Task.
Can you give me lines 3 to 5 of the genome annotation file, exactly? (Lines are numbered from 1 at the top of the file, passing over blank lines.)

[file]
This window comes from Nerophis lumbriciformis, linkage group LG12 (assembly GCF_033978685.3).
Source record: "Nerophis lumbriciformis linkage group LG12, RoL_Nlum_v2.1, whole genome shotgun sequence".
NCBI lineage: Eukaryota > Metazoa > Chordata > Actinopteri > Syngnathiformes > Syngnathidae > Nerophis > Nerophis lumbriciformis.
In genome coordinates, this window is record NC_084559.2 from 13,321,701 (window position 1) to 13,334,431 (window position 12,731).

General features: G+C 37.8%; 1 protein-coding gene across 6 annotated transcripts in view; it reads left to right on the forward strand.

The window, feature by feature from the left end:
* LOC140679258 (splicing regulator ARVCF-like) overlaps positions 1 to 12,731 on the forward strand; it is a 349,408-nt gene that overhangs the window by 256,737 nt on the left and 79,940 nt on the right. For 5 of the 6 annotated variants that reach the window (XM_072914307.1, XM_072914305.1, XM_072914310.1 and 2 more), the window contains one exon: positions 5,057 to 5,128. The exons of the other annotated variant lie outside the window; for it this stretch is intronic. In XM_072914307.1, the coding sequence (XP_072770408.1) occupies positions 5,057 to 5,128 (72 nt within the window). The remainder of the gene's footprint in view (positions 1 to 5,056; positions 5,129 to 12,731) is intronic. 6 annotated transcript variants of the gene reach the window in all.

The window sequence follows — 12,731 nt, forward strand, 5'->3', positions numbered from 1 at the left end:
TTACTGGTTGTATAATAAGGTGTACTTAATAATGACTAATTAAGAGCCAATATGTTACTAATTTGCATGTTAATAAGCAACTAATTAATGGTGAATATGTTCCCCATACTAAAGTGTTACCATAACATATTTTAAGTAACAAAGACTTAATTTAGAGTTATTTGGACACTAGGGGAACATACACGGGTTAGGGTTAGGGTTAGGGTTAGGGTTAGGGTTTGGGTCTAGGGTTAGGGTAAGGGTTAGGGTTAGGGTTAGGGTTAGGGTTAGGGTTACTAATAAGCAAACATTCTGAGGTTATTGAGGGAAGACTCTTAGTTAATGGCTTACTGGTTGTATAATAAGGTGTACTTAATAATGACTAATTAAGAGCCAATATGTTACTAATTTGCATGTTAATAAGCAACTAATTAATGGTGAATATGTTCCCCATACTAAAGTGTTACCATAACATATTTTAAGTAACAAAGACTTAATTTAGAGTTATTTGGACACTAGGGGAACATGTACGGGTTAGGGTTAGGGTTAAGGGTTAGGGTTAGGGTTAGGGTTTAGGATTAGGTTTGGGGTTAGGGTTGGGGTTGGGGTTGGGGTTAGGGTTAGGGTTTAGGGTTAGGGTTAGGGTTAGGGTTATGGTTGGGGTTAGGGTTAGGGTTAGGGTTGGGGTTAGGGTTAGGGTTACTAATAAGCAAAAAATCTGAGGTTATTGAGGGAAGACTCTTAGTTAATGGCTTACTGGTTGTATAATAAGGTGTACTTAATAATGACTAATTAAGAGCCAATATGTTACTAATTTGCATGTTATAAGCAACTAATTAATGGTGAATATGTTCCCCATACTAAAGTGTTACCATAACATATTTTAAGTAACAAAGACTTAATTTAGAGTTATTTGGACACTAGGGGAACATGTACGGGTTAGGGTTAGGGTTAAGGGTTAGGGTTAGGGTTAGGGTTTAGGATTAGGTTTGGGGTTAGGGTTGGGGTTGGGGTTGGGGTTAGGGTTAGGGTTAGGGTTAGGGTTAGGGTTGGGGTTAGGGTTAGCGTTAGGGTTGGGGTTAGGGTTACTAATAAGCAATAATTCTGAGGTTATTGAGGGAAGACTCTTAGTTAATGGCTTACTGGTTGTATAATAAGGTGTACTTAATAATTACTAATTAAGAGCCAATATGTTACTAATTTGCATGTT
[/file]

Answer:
NCBI lineage: Eukaryota > Metazoa > Chordata > Actinopteri > Syngnathiformes > Syngnathidae > Nerophis > Nerophis lumbriciformis.
In genome coordinates, this window is record NC_084559.2 from 13,321,701 (window position 1) to 13,334,431 (window position 12,731).

General features: G+C 37.8%; 1 protein-coding gene across 6 annotated transcripts in view; it reads left to right on the forward strand.